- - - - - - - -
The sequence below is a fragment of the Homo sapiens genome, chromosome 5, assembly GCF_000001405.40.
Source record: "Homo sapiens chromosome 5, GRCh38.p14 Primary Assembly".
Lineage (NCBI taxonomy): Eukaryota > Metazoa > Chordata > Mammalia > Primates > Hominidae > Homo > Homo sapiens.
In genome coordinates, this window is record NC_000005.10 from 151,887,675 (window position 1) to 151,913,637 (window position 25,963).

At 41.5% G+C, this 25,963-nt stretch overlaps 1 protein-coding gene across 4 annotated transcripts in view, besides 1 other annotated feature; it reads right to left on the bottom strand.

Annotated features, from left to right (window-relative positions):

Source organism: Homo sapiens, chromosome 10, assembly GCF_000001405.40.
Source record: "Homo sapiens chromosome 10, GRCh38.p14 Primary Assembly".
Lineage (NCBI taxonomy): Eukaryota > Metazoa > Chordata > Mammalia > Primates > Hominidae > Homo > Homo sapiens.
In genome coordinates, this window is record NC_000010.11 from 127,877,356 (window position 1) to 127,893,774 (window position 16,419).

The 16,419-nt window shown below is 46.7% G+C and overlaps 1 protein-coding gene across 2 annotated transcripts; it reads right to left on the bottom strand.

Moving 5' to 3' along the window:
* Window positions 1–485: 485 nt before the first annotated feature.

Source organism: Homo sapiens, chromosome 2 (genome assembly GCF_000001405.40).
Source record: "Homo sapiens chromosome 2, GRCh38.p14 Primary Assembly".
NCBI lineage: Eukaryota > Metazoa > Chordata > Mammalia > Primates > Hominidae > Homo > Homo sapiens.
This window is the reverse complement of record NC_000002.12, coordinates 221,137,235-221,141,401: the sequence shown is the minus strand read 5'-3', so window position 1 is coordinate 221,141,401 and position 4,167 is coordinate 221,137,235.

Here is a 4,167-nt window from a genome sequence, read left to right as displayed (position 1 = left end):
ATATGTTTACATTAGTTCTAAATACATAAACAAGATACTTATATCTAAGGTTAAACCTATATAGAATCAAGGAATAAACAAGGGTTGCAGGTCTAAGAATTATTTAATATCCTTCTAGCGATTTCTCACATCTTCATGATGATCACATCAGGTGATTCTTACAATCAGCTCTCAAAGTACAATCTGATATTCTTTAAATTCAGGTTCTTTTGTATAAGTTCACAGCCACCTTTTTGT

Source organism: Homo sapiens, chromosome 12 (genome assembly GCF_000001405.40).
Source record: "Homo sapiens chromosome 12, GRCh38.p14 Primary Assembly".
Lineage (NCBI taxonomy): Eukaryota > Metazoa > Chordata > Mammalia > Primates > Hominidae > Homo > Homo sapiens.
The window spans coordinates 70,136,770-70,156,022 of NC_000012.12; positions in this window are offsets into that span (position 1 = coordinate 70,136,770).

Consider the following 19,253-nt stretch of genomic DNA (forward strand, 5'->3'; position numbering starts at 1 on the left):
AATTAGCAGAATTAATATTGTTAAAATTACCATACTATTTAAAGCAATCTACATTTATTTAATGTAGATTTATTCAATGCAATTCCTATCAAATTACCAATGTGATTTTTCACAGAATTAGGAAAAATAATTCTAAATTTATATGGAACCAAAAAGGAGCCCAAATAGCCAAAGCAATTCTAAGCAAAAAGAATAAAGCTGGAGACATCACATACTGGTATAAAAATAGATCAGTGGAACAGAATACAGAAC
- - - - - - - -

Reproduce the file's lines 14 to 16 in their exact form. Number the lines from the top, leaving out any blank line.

Source organism: Homo sapiens, chromosome 2 (genome assembly GCF_000001405.40).
Source record: "Homo sapiens chromosome 2, GRCh38.p14 Primary Assembly".
NCBI lineage: Eukaryota > Metazoa > Chordata > Mammalia > Primates > Hominidae > Homo > Homo sapiens.